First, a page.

COMMON NAMES: Cabellito, Cabeza de Angel (Spanish, ‘angel’s head’), Chak Me’ex K’in (Lacandon, ‘the red beard of the sun/of the sun god’), Ch’ich’ ni’ (Tzotzil, ‘bloody nose’), Engelshaupt, Hierba de Canela, Lele, Meexk’in, Pambonato, Red Powder Puff, Saqaqa (Totonac), Tabardillo, Tlacoxiloxochitl (Aztec)
Calliandra anomala is a branched shrub that can grow up to 20 feet tall, although it usually only grows about 13 meters. It has thick olive green bark that is covered with short hairs. The flowers are small and white, developing at the tips of the branches. From these flowers sprout extremely long, bright red filaments that give the plant the appearance of a crimson powder puff. The bush blooms throughout the year in the tropics. The fruits are long flat pods containing several seeds (Ratsch 1998, 119).
Calliandra anomala originated in Mexico, and may now also be found in the tropical regions of Central and South America. It may be cultivated from seeds or cuttings. C. anomala requires a warm to hot and moist climate, and will not tolerate cold or frost (Martinez 1987).
TRADITIONAL USES: Since ancient times, C. anomala has been used in Mexico as a medicine and narcotic, particularly by the Aztecs. The plant has not been studied much, although it has much medicinal value and makes a very attractive ornamental plant (Emboden 1979). In Aztec mythology, C. anomala is associated with the realm of the dead and is considered nourishment for reborn souls. The Lacandon Maya still refer to the plant as Chak Me’ex K’in, ‘the red beard of the sun god’, indicating that it may have had ritual significance in ancient Maya culture as well (Ratsch 1998, 119).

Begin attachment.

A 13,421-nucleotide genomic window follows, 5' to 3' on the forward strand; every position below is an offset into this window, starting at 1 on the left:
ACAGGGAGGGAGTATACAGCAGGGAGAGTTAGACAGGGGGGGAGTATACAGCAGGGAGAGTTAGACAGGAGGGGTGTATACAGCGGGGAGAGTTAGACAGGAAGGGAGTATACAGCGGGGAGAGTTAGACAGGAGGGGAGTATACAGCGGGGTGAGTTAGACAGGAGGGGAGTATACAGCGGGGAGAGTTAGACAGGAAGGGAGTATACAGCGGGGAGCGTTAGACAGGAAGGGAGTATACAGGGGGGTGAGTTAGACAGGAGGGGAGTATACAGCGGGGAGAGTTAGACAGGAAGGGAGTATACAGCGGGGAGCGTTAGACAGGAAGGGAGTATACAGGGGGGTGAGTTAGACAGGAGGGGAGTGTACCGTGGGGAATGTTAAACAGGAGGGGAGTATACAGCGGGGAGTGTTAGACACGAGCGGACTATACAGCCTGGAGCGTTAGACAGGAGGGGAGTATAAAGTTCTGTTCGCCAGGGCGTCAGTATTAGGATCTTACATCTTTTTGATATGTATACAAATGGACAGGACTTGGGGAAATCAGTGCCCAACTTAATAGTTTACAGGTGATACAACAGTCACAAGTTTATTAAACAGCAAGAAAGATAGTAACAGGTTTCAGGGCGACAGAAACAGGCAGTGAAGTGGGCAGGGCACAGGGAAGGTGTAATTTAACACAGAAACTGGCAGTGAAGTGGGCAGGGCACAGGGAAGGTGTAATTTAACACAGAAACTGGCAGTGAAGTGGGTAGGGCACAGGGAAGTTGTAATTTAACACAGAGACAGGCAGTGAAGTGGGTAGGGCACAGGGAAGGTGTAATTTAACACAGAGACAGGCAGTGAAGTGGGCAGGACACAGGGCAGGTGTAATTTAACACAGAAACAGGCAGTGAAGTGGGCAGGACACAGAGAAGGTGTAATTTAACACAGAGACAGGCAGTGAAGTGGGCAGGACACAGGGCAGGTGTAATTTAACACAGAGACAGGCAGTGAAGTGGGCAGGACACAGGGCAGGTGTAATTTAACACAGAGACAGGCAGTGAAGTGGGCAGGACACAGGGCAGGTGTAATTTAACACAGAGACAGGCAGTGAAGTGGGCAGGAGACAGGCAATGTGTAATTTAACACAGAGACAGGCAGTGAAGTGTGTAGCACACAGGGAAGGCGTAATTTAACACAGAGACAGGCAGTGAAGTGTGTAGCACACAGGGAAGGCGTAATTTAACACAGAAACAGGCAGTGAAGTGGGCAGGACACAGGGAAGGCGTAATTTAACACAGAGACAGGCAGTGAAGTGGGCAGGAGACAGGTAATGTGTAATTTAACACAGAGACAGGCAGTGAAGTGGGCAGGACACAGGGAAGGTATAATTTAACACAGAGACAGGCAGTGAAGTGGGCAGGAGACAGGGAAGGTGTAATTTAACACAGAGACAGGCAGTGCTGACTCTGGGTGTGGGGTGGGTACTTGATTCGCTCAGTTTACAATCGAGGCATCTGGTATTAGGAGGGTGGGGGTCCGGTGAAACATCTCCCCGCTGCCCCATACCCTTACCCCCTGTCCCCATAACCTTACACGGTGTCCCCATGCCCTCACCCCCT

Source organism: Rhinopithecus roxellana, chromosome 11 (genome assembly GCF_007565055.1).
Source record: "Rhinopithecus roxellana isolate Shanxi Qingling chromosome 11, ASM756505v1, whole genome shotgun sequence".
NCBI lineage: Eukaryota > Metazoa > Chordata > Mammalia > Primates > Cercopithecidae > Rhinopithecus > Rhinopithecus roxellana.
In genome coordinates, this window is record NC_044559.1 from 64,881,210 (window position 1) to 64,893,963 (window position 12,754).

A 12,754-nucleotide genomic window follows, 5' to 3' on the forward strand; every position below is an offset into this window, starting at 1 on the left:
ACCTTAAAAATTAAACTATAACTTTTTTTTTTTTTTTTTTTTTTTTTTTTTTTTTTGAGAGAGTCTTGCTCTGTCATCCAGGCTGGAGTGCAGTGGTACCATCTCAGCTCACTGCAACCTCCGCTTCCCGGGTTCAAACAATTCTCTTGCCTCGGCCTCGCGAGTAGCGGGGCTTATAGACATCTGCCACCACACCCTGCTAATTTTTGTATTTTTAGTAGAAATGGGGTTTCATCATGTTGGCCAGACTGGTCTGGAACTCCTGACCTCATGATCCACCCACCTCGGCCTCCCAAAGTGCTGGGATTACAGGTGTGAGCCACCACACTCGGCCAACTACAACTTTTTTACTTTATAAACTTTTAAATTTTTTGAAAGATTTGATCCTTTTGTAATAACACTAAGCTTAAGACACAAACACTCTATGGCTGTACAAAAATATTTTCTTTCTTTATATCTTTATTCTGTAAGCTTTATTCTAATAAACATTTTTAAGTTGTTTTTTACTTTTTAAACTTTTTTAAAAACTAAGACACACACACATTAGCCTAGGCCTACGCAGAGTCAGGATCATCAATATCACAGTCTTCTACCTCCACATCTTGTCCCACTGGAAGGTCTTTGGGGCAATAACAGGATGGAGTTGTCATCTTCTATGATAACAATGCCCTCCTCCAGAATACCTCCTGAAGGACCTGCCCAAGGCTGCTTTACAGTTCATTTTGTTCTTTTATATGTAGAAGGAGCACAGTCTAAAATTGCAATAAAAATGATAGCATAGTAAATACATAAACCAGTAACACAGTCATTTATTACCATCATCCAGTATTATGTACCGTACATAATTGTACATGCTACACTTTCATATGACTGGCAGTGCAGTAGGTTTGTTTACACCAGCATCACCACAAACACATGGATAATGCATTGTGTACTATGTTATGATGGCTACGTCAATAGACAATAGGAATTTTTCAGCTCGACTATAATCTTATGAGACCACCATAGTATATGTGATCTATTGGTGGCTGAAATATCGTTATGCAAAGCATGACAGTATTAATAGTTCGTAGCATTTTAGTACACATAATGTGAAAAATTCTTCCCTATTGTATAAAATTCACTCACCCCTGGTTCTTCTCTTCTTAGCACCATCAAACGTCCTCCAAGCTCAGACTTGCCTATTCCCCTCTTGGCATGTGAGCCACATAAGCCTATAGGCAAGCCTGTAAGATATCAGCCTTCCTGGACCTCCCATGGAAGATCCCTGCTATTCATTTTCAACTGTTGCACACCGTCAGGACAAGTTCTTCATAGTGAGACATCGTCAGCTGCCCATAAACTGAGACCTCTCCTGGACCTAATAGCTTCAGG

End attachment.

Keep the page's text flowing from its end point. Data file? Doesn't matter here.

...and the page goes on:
TRADITIONAL PREPARATION: C. anomala has been used as an additive in pulque, the alcoholic beverage made from Agave, and may also have been used along with cacao. It may also be used to prepare snuff by making incisions in the bark and collecting the resulting resin, which is then dried, powdered, mixed with ash, and snuffed (Schuldes 1995). The root, when powdered, is very irritating to the nose, acting as a sneezing powder similar to Veratrum album. The related species C. angustifolia is used in South America as an ayahuasca additive. The psychoactive dosage is not presently known, but total daily consumption must not exceed 120g, as fatal overdose is possible (Martinez 1987).
MEDICINAL USES: The Aztecs dripped C. anomala sap into the nose to bring on a deep sleep. The root was either chewed fresh or peeled, ground, and mixed with water and honey to treat coughs. In Modern Mexican folk medicine, the root is used for fevers, diarrhea, and malaria, and is becoming an important aspect of diabetes treatment as well (Emboden 1979).
The Tzotzil peoples of Mexico use C. anomala and other species of Calliandra to treat diarrhea by macerating the root in water, boiling the resulting mixture, and drinking three to five cups a day. The bark of related species has also been used in Europe for Marsh Fever (Berlin & Berlin 1996, 212).
TRADITIONAL EFFECTS: The root of C. anomala contains tannins, fat, resin, an essential oil, minerals and a glycoside called calliandreine. The bark also contains harmane. Some have also suggested that the bark contains N,N-DMT, although chemical analysis has not confirmed the presence of this compound. The root cortex has not been studied. The closely related C. angustifolia and C. pentandra have been found to contain both harmane and N,N-DMT (Ratsch 1998, 120).
The effects of consuming C. anomala resin are hypnosis and deep sleep. A snuff made from the resin is has soporific and hypnotic effects. However, there are no known reports of psychoactive experiences with C. anomala in modern times (Emboden 1979).
Berlin, E.A., and B. Berlin. Medical Ethnobiology of the Highland Maya of Chiapas, Mexico. Princeton, N.J.: Princeton University Press, 1996.
Emboden, W. Narcotic Plants. New York: Macmillan Publishing Co., 1972.
Martinez, M. Catalogo De Nombres Vulgares y Cientificos De Plantas Mexicanas. Mexico City: Fondo de Cultura Económica, 1987.
Schuldes. “Antiquity of the Use of New World Hallucinogens.” Integration, no. 5 (1995): 9–18.